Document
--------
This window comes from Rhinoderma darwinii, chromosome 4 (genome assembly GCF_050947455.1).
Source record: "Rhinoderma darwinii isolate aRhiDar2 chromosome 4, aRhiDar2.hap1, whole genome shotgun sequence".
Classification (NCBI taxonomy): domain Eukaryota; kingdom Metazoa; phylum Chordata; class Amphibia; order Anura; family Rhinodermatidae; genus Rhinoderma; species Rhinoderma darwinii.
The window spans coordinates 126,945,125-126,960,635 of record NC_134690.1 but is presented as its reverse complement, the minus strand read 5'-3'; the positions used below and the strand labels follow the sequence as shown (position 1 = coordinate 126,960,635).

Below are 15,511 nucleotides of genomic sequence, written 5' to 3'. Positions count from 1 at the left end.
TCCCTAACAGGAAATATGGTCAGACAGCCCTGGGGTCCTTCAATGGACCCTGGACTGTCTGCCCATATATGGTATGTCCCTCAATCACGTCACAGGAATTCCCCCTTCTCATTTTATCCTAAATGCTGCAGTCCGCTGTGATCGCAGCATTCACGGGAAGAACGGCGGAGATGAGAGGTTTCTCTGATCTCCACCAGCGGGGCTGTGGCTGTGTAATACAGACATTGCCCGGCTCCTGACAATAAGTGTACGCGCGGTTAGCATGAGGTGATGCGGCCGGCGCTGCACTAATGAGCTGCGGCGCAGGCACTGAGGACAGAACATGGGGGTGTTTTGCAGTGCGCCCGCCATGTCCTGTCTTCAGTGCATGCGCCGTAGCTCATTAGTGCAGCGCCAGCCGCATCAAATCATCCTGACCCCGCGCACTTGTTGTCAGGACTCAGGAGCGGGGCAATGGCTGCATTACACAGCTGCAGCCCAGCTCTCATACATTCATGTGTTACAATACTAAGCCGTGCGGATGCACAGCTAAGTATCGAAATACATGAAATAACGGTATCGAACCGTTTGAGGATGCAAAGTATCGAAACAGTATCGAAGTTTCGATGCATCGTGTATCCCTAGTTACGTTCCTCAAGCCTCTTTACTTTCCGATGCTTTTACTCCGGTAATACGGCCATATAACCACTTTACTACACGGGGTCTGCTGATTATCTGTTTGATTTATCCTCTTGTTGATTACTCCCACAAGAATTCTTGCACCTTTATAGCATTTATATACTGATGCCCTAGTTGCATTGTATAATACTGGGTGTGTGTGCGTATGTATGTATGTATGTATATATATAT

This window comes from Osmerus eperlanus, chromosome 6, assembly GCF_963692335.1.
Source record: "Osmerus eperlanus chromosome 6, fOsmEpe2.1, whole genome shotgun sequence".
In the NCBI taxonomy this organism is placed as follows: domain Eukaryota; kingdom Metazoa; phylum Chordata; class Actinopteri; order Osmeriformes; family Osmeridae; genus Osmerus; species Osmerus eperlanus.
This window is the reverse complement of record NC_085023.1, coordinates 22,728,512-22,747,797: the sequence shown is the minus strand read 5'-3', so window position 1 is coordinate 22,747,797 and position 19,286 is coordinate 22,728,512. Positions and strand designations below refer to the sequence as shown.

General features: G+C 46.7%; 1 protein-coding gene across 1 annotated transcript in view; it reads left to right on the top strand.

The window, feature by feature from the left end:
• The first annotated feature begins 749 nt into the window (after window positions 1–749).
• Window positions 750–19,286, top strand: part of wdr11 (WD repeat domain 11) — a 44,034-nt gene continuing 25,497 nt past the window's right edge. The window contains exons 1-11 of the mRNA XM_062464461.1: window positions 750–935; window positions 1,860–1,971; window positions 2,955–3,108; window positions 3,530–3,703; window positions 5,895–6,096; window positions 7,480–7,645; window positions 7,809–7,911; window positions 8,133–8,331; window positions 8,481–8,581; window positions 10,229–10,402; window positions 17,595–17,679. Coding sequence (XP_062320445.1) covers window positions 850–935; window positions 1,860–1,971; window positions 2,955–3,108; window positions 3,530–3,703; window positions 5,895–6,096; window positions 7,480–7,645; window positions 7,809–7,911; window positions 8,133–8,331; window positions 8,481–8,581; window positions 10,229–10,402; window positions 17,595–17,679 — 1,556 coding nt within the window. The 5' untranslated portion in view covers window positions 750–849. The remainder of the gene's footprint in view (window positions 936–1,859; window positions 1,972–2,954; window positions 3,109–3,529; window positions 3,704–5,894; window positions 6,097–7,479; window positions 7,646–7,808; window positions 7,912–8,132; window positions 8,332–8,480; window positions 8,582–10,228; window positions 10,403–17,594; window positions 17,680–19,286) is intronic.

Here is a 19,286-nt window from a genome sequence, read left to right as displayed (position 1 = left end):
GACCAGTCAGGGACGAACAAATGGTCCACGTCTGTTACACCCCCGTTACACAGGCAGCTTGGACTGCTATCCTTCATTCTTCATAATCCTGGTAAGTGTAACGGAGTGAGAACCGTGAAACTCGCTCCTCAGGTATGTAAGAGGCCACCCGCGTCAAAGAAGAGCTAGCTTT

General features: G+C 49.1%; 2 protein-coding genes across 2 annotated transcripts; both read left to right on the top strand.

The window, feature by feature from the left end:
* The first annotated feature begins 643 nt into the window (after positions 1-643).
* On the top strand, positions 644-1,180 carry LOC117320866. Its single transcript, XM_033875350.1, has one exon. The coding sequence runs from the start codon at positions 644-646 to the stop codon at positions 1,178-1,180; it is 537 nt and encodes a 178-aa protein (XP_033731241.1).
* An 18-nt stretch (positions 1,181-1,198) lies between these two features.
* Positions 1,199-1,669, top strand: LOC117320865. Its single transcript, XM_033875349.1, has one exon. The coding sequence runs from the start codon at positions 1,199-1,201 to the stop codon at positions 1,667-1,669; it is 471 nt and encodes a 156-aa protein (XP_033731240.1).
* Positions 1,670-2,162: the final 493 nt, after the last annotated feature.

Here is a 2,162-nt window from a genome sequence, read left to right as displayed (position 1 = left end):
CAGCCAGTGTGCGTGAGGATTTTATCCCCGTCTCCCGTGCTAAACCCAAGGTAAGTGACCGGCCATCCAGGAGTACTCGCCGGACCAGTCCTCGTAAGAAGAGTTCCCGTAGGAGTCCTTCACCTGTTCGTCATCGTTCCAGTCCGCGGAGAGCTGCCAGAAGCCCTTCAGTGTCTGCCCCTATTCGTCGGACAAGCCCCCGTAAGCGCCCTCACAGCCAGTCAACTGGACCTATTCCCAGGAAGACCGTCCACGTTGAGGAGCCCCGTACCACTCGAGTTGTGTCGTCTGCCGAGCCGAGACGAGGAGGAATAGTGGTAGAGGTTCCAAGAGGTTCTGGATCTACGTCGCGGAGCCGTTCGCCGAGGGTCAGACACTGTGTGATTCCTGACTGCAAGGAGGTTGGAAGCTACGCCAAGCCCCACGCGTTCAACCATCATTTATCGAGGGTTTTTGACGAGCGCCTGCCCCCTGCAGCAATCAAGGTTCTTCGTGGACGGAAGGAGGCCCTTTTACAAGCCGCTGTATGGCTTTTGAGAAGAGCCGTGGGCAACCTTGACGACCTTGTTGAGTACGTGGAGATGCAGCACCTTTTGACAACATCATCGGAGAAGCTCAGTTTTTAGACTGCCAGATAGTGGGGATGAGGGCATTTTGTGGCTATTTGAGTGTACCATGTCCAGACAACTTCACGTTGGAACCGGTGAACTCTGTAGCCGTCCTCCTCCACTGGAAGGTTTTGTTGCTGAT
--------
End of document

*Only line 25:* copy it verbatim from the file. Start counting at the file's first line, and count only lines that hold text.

CAGCCAGTGTGCGTGAGGATTTTATCCCCGTCTCCCGTGCTAAACCCAAGGTAAGTGACCGGCCATCCAGGAGTACTCGCCGGACCAGTCCTCGTAAGAAGAGTTCCCGTAGGAGTCCTTCACCTGTTCGTCATCGTTCCAGTCCGCGGAGAGCTGCCAGAAGCCCTTCAGTGTCTGCCCCTATTCGTCGGACAAGCCCCCGTAAGCGCCCTCACAGCCAGTCAACTGGACCTATTCCCAGGAAGACCGTCCACGTTGAGGAGCCCCGTACCACTCGAGTTGTGTCGTCTGCCGAGCCGAGACGAGGAGGAATAGTGGTAGAGGTTCCAAGAGGTTCTGGATCTACGTCGCGGAGCCGTTCGCCGAGGGTCAGACACTGTGTGATTCCTGACTGCAAGGAGGTTGGAAGCTACGCCAAGCCCCACGCGTTCAACCATCATTTATCGAGGGTTTTTGACGAGCGCCTGCCCCCTGCAGCAATCAAGGTTCTTCGTGGACGGAAGGAGGCCCTTTTACAAGCCGCTGTATGGCTTTTGAGAAGAGCCGTGGGCAACCTTGACGACCTTGTTGAGTACGTGGAGATGCAGCACCTTTTGACAACATCATCGGAGAAGCTCAGTTTTTAGACTGCCAGATAGTGGGGATGAGGGCATTTTGTGGCTATTTGAGTGTACCATGTCCAGACAACTTCACGTTGGAACCGGTGAACTCTGTAGCCGTCCTCCTCCACTGGAAGGTTTTGTTGCTGAT